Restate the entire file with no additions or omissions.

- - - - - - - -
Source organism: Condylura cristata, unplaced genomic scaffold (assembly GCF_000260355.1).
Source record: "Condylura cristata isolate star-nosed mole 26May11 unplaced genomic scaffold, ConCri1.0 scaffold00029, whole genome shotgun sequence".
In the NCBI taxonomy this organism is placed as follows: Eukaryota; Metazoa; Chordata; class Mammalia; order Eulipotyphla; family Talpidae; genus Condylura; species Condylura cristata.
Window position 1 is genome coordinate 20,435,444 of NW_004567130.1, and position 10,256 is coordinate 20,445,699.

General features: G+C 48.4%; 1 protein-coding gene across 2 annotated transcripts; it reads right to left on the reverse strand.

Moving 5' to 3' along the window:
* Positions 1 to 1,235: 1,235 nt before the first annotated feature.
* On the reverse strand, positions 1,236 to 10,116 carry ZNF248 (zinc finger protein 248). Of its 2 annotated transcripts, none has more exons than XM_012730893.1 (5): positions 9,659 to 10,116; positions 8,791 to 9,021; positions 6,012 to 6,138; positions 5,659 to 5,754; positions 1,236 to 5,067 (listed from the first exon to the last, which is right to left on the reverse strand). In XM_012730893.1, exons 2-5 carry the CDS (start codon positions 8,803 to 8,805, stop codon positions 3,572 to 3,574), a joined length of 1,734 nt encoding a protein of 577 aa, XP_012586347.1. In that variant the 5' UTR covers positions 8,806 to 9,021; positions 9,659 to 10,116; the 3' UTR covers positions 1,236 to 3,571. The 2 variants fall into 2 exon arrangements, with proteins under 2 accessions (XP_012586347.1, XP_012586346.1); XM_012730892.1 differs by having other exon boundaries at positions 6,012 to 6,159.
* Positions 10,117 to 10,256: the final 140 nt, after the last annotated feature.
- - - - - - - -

Source organism: Condylura cristata, unplaced genomic scaffold (assembly GCF_000260355.1).
Source record: "Condylura cristata isolate star-nosed mole 26May11 unplaced genomic scaffold, ConCri1.0 scaffold00029, whole genome shotgun sequence".
In the NCBI taxonomy this organism is placed as follows: Eukaryota; Metazoa; Chordata; class Mammalia; order Eulipotyphla; family Talpidae; genus Condylura; species Condylura cristata.
Window position 1 is genome coordinate 20,435,444 of NW_004567130.1, and position 10,256 is coordinate 20,445,699.

General features: G+C 48.4%; 1 protein-coding gene across 2 annotated transcripts; it reads right to left on the reverse strand.

Moving 5' to 3' along the window:
* Positions 1 to 1,235: 1,235 nt before the first annotated feature.
* On the reverse strand, positions 1,236 to 10,116 carry ZNF248 (zinc finger protein 248). Of its 2 annotated transcripts, none has more exons than XM_012730893.1 (5): positions 9,659 to 10,116; positions 8,791 to 9,021; positions 6,012 to 6,138; positions 5,659 to 5,754; positions 1,236 to 5,067 (listed from the first exon to the last, which is right to left on the reverse strand). In XM_012730893.1, exons 2-5 carry the CDS (start codon positions 8,803 to 8,805, stop codon positions 3,572 to 3,574), a joined length of 1,734 nt encoding a protein of 577 aa, XP_012586347.1. In that variant the 5' UTR covers positions 8,806 to 9,021; positions 9,659 to 10,116; the 3' UTR covers positions 1,236 to 3,571. The 2 variants fall into 2 exon arrangements, with proteins under 2 accessions (XP_012586347.1, XP_012586346.1); XM_012730892.1 differs by having other exon boundaries at positions 6,012 to 6,159.
* Positions 10,117 to 10,256: the final 140 nt, after the last annotated feature.